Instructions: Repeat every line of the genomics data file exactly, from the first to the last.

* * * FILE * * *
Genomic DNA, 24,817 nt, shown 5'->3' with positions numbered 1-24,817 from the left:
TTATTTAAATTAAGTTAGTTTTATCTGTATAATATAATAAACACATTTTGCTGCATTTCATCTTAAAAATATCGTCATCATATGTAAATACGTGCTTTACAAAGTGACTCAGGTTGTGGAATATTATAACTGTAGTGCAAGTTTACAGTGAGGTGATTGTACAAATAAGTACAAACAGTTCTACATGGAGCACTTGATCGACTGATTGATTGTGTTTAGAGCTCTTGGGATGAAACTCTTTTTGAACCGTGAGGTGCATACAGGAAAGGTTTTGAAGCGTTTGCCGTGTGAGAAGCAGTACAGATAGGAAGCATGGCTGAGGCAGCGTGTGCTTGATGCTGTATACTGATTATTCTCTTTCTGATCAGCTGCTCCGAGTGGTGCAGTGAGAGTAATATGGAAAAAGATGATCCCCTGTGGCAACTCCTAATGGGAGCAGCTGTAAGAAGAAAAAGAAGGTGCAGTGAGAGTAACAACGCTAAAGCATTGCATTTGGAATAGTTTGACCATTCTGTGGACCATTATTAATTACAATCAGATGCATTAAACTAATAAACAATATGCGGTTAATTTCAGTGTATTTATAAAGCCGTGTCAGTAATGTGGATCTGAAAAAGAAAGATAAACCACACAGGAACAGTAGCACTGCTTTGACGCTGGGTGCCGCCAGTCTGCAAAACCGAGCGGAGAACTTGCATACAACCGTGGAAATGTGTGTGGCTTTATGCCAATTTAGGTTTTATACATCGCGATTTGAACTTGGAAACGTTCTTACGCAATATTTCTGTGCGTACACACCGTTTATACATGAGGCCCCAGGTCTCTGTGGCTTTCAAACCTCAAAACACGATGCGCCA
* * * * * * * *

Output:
Genomic DNA, 24,817 nt, shown 5'->3' with positions numbered 1-24,817 from the left:
TTATTTAAATTAAGTTAGTTTTATCTGTATAATATAATAAACACATTTTGCTGCATTTCATCTTAAAAATATCGTCATCATATGTAAATACGTGCTTTACAAAGTGACTCAGGTTGTGGAATATTATAACTGTAGTGCAAGTTTACAGTGAGGTGATTGTACAAATAAGTACAAACAGTTCTACATGGAGCACTTGATCGACTGATTGATTGTGTTTAGAGCTCTTGGGATGAAACTCTTTTTGAACCGTGAGGTGCATACAGGAAAGGTTTTGAAGCGTTTGCCGTGTGAGAAGCAGTACAGATAGGAAGCATGGCTGAGGCAGCGTGTGCTTGATGCTGTATACTGATTATTCTCTTTCTGATCAGCTGCTCCGAGTGGTGCAGTGAGAGTAATATGGAAAAAGATGATCCCCTGTGGCAACTCCTAATGGGAGCAGCTGTAAGAAGAAAAAGAAGGTGCAGTGAGAGTAACAACGCTAAAGCATTGCATTTGGAATAGTTTGACCATTCTGTGGACCATTATTAATTACAATCAGATGCATTAAACTAATAAACAATATGCGGTTAATTTCAGTGTATTTATAAAGCCGTGTCAGTAATGTGGATCTGAAAAAGAAAGATAAACCACACAGGAACAGTAGCACTGCTTTGACGCTGGGTGCCGCCAGTCTGCAAAACCGAGCGGAGAACTTGCATACAACCGTGGAAATGTGTGTGGCTTTATGCCAATTTAGGTTTTATACATCGCGATTTGAACTTGGAAACGTTCTTACGCAATATTTCTGTGCGTACACACCGTTTATACATGAGGCCCCAGGTCTCTGTGGCTTTCAAACCTCAAAACACGATGCGCCA